Policy Issues

Pass-Through Business Income


Real estate generally is owned and operated through “pass-through” entities that allow income to pass through to individual owners rather than taxing the income at the entity level. In 2017, Congress reduced the corporate tax rate by 40% and created a new 20% deduction (section 199A) for pass-through business income to avoid putting businesses organized as partnerships, S corporations (S corps), and real estate investment trusts (REITs) at a competitive advantage relative to large C corporations (C corps).

Tax legislation proposed and considered in 2021 would significantly increase the combined tax rate on pass-through businesses. The version of the Build Back Better (BBB) Act that passed the House Ways and Means Committee in 2021 would have raised the top marginal income tax rate on many small and pass-through business owners from 29.6% today to 46.4%. While the proposed tax increases on pass-through businesses were reduced prior to passage by the full House, significant challenges remain in the Senate. For example, Senate Finance Committee Chairman Ron Wyden (D-OR) has proposed eliminating section 199A for pass-through business owners with more than $500,000 in combined income.

Largely at the insistence of Congressional Democratic moderates, particularly Sen. Kyrsten Sinema, the final tax reconciliation legislation enacted in August 2022 did not include any changes to the general tax rate on pass-through businesses or new restrictions on the 199A deduction.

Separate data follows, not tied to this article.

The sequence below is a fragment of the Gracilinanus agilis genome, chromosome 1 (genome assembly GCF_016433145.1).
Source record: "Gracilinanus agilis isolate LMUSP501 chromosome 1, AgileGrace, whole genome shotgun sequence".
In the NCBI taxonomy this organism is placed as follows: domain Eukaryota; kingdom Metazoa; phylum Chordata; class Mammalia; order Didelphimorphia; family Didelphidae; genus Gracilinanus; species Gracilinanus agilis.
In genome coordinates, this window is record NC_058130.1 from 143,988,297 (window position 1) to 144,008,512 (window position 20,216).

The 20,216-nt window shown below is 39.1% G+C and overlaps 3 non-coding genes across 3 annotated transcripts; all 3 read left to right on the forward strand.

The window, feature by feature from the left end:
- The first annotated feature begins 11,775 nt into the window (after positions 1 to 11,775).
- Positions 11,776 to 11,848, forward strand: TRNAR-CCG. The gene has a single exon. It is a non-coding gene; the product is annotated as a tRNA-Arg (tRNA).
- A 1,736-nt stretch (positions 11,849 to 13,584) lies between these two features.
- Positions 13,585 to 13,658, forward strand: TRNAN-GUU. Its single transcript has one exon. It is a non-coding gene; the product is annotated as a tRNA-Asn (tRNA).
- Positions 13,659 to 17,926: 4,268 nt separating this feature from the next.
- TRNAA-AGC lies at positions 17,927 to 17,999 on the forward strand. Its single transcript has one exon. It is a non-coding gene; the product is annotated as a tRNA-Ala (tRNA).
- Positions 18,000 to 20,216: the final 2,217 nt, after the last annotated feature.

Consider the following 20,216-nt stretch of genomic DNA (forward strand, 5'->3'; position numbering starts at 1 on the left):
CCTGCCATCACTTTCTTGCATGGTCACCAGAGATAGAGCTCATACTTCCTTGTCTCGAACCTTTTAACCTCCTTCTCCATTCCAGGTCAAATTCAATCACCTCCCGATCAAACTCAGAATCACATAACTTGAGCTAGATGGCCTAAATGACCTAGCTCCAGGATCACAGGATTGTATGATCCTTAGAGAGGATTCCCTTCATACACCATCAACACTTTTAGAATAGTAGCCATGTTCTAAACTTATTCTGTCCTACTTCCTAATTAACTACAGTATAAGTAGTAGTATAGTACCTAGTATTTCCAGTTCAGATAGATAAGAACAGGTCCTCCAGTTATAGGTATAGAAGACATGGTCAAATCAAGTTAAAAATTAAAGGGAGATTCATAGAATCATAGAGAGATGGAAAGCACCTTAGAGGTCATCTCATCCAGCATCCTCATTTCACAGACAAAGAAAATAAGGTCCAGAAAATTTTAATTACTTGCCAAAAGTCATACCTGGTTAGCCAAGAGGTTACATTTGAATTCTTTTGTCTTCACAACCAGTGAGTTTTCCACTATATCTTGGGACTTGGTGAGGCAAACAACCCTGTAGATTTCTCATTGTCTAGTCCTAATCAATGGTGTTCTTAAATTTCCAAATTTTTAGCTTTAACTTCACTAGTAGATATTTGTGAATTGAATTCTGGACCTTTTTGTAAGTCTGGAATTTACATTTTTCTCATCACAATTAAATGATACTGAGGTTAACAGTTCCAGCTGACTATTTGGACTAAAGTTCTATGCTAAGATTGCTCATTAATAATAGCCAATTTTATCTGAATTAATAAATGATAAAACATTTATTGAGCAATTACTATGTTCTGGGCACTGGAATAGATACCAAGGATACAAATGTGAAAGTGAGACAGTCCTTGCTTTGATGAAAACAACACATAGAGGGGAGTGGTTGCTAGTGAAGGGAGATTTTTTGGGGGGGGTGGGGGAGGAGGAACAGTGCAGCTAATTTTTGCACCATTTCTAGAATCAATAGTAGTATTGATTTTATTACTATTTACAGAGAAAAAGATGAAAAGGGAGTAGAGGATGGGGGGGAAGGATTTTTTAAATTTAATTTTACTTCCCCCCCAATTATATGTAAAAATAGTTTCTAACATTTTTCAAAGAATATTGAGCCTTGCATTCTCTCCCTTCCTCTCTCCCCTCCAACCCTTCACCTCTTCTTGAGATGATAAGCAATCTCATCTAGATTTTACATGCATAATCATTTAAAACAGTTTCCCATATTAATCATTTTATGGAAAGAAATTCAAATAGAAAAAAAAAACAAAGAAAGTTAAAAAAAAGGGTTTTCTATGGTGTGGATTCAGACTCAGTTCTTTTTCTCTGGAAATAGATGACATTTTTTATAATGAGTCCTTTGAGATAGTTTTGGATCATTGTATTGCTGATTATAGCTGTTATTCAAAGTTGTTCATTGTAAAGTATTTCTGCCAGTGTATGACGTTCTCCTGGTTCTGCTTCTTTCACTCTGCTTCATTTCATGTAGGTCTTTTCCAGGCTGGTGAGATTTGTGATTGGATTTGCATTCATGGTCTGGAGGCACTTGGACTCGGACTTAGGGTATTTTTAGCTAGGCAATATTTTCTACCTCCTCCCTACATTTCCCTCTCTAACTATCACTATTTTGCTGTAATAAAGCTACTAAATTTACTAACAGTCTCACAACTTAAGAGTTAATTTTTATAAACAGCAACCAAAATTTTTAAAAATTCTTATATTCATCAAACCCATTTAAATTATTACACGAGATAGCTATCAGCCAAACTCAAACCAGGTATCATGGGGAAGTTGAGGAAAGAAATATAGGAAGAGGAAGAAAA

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Congress should continue to support small, closely-held, and entrepreneurial businesses that create jobs and spur growth by avoiding tax changes that discriminate against pass-through entities, such as partnerships and S corps.


  • Our pass-through regime is a competitive strength of the U.S. tax system. Most other developed countries are heavily reliant on inflexible corporate regimes that provide little ability for an entrepreneur to tailor the capital and ownership structure to meet the needs of the business.
  • Small and closely-held businesses are the principal drivers of job growth and entrepreneurial activity in the United States. Entity choice is a differentiator that contributes to our entrepreneurial culture.
  • Half of the country’s four million partnerships are real estate partnerships. Real estate investment, new construction and development, and rental businesses constitute a significant share of pass-through business activity. 
  • These partnerships include a wide variety of arrangements that range from two friends who purchase, improve, and lease a modest rental property to a large private real estate fund that raises capital from sophisticated institutional investors.
  • Similarly, listed REITs provide the opportunity for small investors to invest in large-scale, diversified real estate operations using the same single tax system available to partners and partnerships.
  • Pass-through entities such as partnerships, Limited Liability Corporations (LLCs), S corps, and REITs, are ideal for real estate investment because they give investors flexibility in how they structure the risks and rewards of the business. The benefits of pass-through taxation help compensate real estate owners for the additional risks and challenges associated with the ownership of large, capital-intensive, and relatively illiquid assets.
  • Any new tax legislation should avoid the unintended consequences and potential harm caused by the stacking of tax increases on pass-through entities which, when combined, would severely increase the tax burden on these job-creating businesses.
  • Congress should preserve the 20% deduction for pass-through income (section 199A). The availability of the deduction is tied to hiring workers and investing in capital equipment and property.

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